Yu Darvish stared at his cleats as he finished the worst inning of his brief, confounding career as a Dodger. His team would play 18 innings of baseball and lose twice in Saturday’s doubleheader, but no inning mattered more than the third frame of the nightcap. After surrendering four runs during a stretch when six consecutive Padres reached base, Darvish trudged into the dugout midway through a 7-2 loss.
A month ago, when the Dodgers acquired Darvish from Texas minutes before the July 31 trade deadline, the trade elicited exhilaration among his new teammates. Now the group gave him space. Clayton Kershaw patted Darvish on the back as he disappeared into the clubhouse.
The excitement about Darvish’s arrival has been overtaken by confusion about his performance. He has thrown so many bullpen sessions that his manager cannot keep track of his schedule. The extra work is not superfluous. Under pitching coach Rick Honeycutt’s guidance, Darvish has been reshaping his mechanics to resemble the delivery he utilized before undergoing elbow reconstruction in 2015.
The process has not been seamless as Darvish gave up five runs in three innings in the evening. Earlier in the day, the Dodgers were defeated 6-5 when Pedro Baez served up a walk-off homer to Padres shortstop Yangervis Solarte. Concern about Darvish, though, will linger beyond Saturday. His earned-run average after five starts as a Dodger rose to 4.50.
“Yu will admit that he hasn’t thrown the way he’s going to throw for us,” Roberts said before the game.
Roberts rolled out a lineup for the first game that belonged in the Cactus League. O’Koyea Dickson made his big-league debut. in left field. Alex Verdugo, a 21-year-old rookie, started in center for the second game in a row. Rob Segedin replaced Justin Turner at third base. Enrique Hernandez started at shortstop and batted third.
The Dodgers still surged to an early lead. Cody Bellinger broke a tie in the fourth inning with a solo home run off Padres pitcher Clayton Richard. It was Bellinger’s 35th homer of the season, which tied Mike Piazza for the franchise record for a rookie. Bellinger had not homered since Aug. 12, a drought extended by his recent stint on the 10-day disabled list because of a sprained ankle.
“I’m just trying to keep going with it, enjoying it as much as I can,” Bellinger said. “And doing what I can help to win, as well.”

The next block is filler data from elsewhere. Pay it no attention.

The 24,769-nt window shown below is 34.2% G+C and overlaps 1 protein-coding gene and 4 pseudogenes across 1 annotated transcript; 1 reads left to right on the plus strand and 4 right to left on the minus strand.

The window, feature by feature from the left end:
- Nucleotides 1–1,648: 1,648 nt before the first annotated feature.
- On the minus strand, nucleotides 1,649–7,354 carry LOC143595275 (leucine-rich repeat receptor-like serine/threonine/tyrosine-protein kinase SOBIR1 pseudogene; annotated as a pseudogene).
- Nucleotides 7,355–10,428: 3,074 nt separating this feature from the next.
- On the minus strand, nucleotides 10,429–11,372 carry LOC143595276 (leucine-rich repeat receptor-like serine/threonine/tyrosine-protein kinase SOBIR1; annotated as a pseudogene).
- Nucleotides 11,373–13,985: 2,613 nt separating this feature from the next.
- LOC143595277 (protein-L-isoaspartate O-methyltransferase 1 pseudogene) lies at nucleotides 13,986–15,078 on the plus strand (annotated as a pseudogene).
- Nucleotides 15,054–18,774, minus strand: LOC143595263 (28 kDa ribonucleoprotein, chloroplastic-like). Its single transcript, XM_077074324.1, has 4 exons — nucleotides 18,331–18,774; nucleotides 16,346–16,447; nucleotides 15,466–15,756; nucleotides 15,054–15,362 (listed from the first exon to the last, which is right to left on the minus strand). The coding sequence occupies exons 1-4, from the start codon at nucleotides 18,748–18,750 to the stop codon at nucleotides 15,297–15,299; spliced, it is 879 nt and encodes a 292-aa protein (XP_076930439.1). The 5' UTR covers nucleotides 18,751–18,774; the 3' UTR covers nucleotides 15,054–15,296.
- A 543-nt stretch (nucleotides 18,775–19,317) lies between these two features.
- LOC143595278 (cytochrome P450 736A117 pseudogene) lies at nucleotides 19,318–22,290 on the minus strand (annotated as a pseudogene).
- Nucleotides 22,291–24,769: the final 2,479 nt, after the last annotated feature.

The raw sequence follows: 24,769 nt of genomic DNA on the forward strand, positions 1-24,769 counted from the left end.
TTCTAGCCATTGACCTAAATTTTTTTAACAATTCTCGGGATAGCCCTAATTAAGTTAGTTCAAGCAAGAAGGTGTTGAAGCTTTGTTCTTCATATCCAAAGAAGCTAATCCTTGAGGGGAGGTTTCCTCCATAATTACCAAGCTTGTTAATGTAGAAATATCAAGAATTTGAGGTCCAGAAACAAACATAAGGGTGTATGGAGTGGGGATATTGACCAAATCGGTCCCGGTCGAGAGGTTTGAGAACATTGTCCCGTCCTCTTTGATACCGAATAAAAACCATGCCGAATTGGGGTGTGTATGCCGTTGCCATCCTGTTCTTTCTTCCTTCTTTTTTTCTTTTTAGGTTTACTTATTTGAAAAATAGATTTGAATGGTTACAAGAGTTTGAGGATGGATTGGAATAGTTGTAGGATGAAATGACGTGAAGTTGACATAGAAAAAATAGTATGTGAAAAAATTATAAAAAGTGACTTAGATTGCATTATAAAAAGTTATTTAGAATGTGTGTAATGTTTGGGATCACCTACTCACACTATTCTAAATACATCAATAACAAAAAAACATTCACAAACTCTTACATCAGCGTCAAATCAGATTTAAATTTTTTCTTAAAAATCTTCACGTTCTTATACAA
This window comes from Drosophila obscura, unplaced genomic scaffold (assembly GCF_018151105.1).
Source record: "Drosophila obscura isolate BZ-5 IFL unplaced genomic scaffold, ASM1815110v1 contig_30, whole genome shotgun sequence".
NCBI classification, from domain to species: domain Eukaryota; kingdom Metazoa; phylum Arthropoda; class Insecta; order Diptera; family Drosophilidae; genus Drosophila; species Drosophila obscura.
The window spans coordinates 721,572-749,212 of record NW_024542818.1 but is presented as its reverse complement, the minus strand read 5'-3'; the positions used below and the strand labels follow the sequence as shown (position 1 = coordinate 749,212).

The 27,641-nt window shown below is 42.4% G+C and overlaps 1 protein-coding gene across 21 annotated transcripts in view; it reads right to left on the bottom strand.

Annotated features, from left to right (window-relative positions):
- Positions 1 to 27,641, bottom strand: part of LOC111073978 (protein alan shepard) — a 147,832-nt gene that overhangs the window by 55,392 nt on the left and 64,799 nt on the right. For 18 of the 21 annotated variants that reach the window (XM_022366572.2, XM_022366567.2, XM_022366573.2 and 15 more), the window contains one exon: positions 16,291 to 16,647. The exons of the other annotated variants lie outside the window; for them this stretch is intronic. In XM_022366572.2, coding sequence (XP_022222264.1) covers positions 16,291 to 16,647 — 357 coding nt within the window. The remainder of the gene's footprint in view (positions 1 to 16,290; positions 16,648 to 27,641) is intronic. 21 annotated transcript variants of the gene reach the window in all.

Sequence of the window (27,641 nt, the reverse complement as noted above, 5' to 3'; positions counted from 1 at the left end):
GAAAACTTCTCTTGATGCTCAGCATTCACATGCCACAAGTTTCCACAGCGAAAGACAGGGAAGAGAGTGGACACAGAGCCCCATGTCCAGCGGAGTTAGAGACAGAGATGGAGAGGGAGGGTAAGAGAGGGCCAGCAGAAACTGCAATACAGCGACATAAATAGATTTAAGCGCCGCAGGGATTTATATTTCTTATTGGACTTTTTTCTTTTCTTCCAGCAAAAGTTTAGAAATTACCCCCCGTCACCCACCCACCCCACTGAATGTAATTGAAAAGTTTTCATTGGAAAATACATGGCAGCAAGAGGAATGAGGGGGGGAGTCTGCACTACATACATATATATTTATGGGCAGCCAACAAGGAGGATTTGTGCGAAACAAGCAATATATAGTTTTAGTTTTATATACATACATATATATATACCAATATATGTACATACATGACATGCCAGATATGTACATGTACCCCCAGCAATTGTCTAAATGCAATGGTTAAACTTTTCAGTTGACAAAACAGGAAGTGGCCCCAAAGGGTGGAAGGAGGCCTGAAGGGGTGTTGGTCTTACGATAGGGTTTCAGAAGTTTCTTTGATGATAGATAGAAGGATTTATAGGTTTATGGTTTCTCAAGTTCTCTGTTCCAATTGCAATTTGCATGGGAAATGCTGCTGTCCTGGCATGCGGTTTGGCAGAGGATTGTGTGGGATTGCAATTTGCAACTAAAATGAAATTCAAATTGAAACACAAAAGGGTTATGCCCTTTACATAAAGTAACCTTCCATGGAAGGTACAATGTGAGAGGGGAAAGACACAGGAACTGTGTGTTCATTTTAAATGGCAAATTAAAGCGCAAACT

The expanded roster offered Roberts a slew of understudies to use. Brock Stewart started the game, ran up his pitch count with four walks and exited after four innings of one-run baseball. Wilmer Font, Stewart’s replacement on the mound, gave up two runs in the sixth in his first big-league outings since 2013. Josh Ravin yielded two more in the seventh.
“The confidence for him hasn’t wavered,” Roberts said. “We’ve just got to work through some things.”
The events of the nightcap carried more weight than the day game. For Darvish, the transition to Los Angeles has not been seamless. He struck out 10 Mets in his Dodgers debut, and struck out 10 more against Arizona in his next outing.
On Aug. 16, though, in an odd outing against the White Sox, Darvish struck out a career-low two batters and felt his back tighten up during the game. The Dodgers placed him on the 10-day disabled list.
During his time off, Darvish tinkered with his delivery. Honeycutt had studied video of Darvish’s tenure with the Rangers. He noticed how Darvish’s arm slot had become more elevated after he returned from Tommy John surgery in 2016. The alteration defanged his slider, which many scouts consider the most effective of his offspeed pitches.
“It’s not something that I came up with, changing mechanics,” Darvish said. “It came from the team. And I agreed with them, to work on it. If it came from me, that means I’m probably over-thinking it. But it came from them, and I agree with them.”
Darvish described the process as a rebuilding of muscle memory. There is a “gap between what I’m thinking and what I’m doing on the mound,” he explained.
“Let me give you an example: Sometimes I step too much to the third-base side, but in my mind, I’m stepping toward home, the first-base side,” Darvish said. “Those are the things I’m talking about.”
He added, “Say you think you’re walking straight, but you actually aren’t. When you’re trying to fix it, that’s frustrating, right? It’s the same thing.”
If he made progress on Saturday, it was not reflected in his statistics. The game did not start well for Darvish. He hung a first-inning slider to shortstop Erick Aybar, who hit a double on a line drive that Verdugo dove for and missed. Aybar scored two batters later on a groundout.
The third inning was a mess. A one-run lead evaporated when San Diego second baseman Carlos Asuaje hit a 96-mph fastball over the fence in right. Darvish surrendered three singles in a row, including an infield hit for Aybar when Darvish missed the bag while covering first base and an RBI knock for first baseman Hector Sanchez. After walking outfielder Jabari Blash, Darvish watched outfielder Matt Szczur stroke a two-run double down the first-base line.
Darvish returned for the fourth but he did not stay long. He walked Asuaje. After a single by Aybar, Roberts ended Darvish’s evening. Afterward, he managed to find a positive tone.
“I told Yu after to keep his confidence,” Roberts said. “He’s working through some things. … There were a lot of groundballs that found holes. The curveball was up a little bit. The fastball didn’t get located some times. But we’re trending the right way. I know the line score doesn’t seem that way. But the most important thing for me is for him to go out there and continue to compete.”